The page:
Being a new mum is fantastic, but sometimes there are some not-so-glamourous things that come with the territory. One of these things is bleeding after birth. This can come in the form of lochia or your returning period – but it’s all completely normal.
Amber Robinson One out of every three women who have had a baby wet themselves - that is, they experience bladder leakage. The good news is you can do something to try to avoid being one of them ... and it's never too late to start.
Melanie Mahoney Carrying a human being in your body for nine months is a pretty amazing experience. Here are a few of the things you can look forward to now you’re pregnant.
Brooke Tasovac Bleeding isn’t always a bad sign when you’re pregnant - in fact, for most women, it’s nothing to worry about. Learn more about spotting and when it becomes something to see your doctor about.
Whether your baby is a few weeks old or has been around for a while now, you may find the idea of sex creeping into your life again. Here’s what you need to know about having sex now you’re a mum.
Jessica Simpson’s pregnancy must be one of the most talked-about pregnancies in the history of Hollywood. From early bump-spotting to celebs counting down to the birth at the end, there's been no shortage of things to talk about.
Staff writers Couple introduce baby daughter with 90-second video from conception to birth.
Not sure about the next nine months? Emily Dunn gives a rundown what to expect as new life looms.
When your egg is fertilised by your partner's sperm, the genes or chromosomes from each of you combine to create a cell. This cell then starts to divide, becoming a collection of cells, or blastocyst.
It is at this stage that you may become aware that you could be pregnant, particularly if your period hasn't arrived and your menstrual cycle is regular and usually appears every 28 days.
This week you may start to develop other more noticeable signs of pregnancy, such as nausea possibly accompanied by vomiting (especially in the morning), breast soreness or tenderness, the need to urinate more frequently, fatigue, and constipation.
It is essential to eat a nutritious diet during pregnancy. This will provide your growing baby with all the nutrients required for its development.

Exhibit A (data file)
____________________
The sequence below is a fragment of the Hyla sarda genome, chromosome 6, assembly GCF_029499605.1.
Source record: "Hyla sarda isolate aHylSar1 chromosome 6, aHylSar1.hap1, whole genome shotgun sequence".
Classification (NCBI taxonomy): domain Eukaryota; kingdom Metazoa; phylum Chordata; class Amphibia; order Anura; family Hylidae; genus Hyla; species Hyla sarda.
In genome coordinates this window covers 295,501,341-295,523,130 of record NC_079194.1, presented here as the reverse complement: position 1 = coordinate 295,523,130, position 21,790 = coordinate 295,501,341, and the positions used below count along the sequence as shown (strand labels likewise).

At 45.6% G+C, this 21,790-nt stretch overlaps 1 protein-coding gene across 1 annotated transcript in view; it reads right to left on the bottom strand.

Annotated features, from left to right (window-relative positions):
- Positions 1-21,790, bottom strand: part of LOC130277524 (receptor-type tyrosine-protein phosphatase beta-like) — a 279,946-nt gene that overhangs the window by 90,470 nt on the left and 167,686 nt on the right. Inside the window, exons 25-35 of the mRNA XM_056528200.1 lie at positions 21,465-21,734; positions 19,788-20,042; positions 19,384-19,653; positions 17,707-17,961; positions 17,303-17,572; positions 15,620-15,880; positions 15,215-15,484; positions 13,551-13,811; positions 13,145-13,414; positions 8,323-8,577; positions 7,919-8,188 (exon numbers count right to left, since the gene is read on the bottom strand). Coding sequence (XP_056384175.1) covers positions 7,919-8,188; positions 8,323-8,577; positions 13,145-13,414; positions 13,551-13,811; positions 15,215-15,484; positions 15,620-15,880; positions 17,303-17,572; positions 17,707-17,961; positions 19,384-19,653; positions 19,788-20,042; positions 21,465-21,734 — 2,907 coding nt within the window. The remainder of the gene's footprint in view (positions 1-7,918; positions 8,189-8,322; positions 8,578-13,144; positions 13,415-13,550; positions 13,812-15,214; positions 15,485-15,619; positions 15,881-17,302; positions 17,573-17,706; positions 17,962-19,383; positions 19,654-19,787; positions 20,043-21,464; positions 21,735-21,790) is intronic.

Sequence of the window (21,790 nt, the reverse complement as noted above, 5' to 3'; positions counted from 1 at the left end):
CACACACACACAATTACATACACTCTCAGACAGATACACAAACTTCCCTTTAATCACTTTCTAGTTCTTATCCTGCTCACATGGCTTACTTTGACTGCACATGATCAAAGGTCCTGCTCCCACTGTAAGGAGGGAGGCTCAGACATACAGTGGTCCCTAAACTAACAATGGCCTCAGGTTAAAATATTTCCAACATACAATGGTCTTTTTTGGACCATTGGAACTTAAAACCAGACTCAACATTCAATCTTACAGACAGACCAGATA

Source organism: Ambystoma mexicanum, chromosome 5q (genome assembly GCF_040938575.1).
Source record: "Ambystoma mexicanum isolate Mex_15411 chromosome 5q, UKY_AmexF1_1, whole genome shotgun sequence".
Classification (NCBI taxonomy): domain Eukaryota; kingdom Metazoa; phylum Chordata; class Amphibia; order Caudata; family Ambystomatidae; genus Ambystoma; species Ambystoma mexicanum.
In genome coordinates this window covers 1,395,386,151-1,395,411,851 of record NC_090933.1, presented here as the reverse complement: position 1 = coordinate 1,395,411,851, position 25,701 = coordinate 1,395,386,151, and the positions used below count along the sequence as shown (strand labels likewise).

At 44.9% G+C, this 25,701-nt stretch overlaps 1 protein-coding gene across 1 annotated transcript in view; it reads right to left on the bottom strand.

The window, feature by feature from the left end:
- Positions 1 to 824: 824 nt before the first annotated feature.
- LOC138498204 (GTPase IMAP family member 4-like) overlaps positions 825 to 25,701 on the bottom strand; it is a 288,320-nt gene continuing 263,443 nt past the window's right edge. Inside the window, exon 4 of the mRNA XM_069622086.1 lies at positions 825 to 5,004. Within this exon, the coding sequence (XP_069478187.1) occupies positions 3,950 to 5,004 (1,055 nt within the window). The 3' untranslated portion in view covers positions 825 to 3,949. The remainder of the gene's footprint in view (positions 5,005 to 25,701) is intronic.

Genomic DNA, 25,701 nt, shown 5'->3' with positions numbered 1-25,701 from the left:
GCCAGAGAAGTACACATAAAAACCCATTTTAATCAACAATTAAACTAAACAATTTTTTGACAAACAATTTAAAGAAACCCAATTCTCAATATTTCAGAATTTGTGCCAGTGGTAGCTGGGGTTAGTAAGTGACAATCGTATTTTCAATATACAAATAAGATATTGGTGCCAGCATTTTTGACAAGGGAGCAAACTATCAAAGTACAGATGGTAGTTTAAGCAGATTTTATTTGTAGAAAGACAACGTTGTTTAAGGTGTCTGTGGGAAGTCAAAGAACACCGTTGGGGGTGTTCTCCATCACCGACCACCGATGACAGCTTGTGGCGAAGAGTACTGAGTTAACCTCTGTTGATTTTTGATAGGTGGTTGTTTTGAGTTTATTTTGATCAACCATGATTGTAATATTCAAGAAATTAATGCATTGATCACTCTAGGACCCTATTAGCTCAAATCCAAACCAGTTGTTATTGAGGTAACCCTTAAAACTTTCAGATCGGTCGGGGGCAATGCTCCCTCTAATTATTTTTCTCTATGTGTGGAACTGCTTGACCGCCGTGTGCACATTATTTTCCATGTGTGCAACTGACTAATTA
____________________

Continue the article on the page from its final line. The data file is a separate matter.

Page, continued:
Your uterus is increasing in size, and while you may not have a definite or visible bulge, you will probably notice that your clothes have become tighter around the waist, breasts or thighs.
As your baby continues to grow, your uterus increases in size and you will probably find that your waist is beginning to thicken. Before pregnancy your uterus is about the size of your fist. After six weeks it will grow to about the size of a grapefruit.
Although your baby can now respond to touch, you won't yet be able to feel it move. Nutrients pass from your body into the placenta and umbilical cord to feed your baby and support his/her rapid growth.
You should be eating a healthy diet from all food groups. An extra serve of calcium per day is really the only extra intake that is needed during pregnancy.
From this week onwards your baby is recognisable as a human being and is now called a fetus as opposed to an embryo. Now, or close to this time, you should be able to hear your baby's heartbeat with a Doppler (a special listening device).
You may notice slight weight gain as the baby and its support system grows rapidly. Your uterus now fills your pelvis and future growth will mean that your uterus expands up into your abdomen. Your fluctuating hormones may also start to settle down, allowing you to feel less emotionally unbalanced and sensitive.
By the end of this week, your baby is fully formed. From here, he/she needs to mature. When provoked (eg by prodding of your abdomen), your baby will respond with active movements, however you still can't feel your baby moving yet.
A comprehensive, Australian week-by-week guide to your baby's development and the progress of your pregnancy.
Congratulations, you're pregnant! So when is the baby due? Calculate your expected due date using Essential Baby’s Due Date Calculator.
EB's iphone app has had an update - Pregnancy Week by Week updates straight to your phone - Now with a Contraction Timer!
Join a due in group (DIG) and travel the pregnancy journey with other expectant mums at the same stage as you.
Ask questions or offer advice to other expectant parents in our forum for mums.